Understanding Semantic SEO & Using Structured Data to Add Meaning to Content

SEOWeb DevelopmentSemantic SearchStructured Data

Author: Mike Ciffone

Published: 09.18.2021 / Updated: 03.31.2022

Structured data is very important to SEO. Over the past decade, search engines have been increasingly using structured data to interpret what is on our web pages.

Getting familiar with structured data will greatly benefit website owners as well as beginner and intermediate SEOs.

Experienced Webmasters and SEOs can benefit advanced methods of customizing structured data that can be used to strengthen the semantics we convey to search engines.

The Semantic Web & Semantic Search

The “Semantic Web” refers to the world of real objects on the internet, not just web documents. Real world objects are the sort of data you find in databases, such as Wikipedia.

It assigns URIs (Uniform Resource Identifiers) to many things – web pages, people, cars, and even abstract ideas.
“Semantic Web” is also W3C’s (World Wide Web Consortium) vision of the Web of linked data. The purpose of the Semantic Web is to preserve a shared understanding about what a URI identifies.

In 2008, Cool URIs for the Semantic Web cited the following two main requirements for how real-world objects or things should be identified on the web:

  1. A URI should provide information about what it identifies in a machine-readable (e.g. Resource Description Framework or “RDF”) and human-readable (e.g. Hyper Text Markup Language or “HTML”) format.
  2. There should be no confusion between identifiers for Web documents and identifiers for other resources. URIs are meant to identify only one of them, so one URI can’t stand for both a Web document and a real-world object.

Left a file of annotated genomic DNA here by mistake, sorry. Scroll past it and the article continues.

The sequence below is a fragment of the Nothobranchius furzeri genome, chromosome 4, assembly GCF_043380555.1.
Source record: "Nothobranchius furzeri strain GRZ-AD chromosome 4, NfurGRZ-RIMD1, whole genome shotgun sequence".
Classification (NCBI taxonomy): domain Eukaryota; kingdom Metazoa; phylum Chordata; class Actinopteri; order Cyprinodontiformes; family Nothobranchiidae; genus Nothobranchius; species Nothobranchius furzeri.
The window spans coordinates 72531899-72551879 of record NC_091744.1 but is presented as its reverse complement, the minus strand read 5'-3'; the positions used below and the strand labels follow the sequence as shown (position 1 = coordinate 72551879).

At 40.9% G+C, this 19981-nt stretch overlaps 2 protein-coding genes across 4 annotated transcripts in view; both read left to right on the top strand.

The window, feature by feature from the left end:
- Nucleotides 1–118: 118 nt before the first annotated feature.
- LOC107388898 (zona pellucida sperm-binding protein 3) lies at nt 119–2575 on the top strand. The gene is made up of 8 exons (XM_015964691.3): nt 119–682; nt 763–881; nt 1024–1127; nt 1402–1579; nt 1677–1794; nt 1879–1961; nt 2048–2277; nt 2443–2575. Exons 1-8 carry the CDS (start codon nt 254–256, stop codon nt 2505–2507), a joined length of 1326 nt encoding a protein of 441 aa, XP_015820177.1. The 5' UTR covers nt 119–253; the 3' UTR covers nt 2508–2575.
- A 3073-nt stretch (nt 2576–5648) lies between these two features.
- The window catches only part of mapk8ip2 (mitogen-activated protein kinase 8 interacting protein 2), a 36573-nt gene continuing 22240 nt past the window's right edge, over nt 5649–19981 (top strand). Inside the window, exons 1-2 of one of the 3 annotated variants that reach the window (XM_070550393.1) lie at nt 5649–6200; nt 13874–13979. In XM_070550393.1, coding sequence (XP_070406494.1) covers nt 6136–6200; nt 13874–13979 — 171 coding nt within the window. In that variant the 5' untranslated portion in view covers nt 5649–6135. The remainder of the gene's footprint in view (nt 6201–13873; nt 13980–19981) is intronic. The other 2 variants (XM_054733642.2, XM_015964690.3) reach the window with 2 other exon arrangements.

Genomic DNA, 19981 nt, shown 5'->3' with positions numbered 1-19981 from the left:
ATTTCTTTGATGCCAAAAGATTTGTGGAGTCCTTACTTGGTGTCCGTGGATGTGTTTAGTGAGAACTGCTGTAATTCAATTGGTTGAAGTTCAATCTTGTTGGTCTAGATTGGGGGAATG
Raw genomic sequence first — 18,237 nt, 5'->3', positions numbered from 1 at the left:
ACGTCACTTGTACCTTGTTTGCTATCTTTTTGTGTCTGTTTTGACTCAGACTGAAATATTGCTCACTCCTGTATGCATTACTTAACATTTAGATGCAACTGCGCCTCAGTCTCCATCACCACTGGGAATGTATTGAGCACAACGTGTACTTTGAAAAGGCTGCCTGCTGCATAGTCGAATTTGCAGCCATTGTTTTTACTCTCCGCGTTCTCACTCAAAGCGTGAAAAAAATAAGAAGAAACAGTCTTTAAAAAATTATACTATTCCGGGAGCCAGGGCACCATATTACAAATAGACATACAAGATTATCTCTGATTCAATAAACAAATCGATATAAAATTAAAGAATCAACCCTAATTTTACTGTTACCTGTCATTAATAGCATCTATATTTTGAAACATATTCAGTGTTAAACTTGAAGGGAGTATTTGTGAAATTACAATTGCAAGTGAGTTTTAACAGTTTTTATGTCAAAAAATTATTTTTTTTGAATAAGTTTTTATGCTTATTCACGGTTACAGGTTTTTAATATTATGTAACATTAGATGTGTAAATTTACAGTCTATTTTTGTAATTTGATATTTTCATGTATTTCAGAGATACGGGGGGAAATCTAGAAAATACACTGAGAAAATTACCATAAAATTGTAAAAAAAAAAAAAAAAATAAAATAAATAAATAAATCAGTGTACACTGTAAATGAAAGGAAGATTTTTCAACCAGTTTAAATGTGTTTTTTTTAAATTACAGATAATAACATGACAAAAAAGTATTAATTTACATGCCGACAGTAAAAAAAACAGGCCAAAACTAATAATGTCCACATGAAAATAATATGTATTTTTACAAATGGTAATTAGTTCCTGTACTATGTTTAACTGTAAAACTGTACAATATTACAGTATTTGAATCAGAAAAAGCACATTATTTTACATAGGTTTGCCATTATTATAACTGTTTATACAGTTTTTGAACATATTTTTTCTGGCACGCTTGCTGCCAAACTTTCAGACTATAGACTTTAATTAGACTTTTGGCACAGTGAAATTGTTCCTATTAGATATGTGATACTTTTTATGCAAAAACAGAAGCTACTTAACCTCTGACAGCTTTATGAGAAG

Remember that second requirement because we’ll come back to it.

The easiest way to understand semantic search is to think of it as searching by meaning. It allows for more accurate information retrieval and also helps provide answers to questions that may not be easily found through typical keyword searches.

This means that websites can be found and ranked based on their relevance to specific phrases or subject matter, and not just based on keywords alone.

The use of the term semantic search is not very consistent, but this is largely because of how fast new techniques to understand meaning have evolved over the past decade.

Google’s Timeline: The semantic evolution happened fast

2012 – Google Knowledge Graph & “things not strings“,
2013 – Conversational search
2015 – RankBrain (machine learning based)
2019 – BERT and “neural matching”

Structured Data: A Method to Convey Meaning

Structured data provides a standard way to share information about content, so that a computer can understand it and present it in meaningful ways—for example, the author of a news article or a blog.

As you may know or already gathered, it enables search engines to more accurately serve results that match a user’s query.

Adding structured data to your website can improve your site’s relevance for certain types of searches and make it easier for search engine crawlers to index your site. It can also help search engines more quickly find new content after you’ve published it.


With the advancements in cognitive computing and machine learning that took place around the 2005-2010 period, there came an increasing need for a structured data format that computers could easily understand.

To meet this demand, in 2011 the Schema.org initiative was created by search engine companies (including Google) and large-scale web publishers who wanted to describe objects on pages so they could be better understood by machines.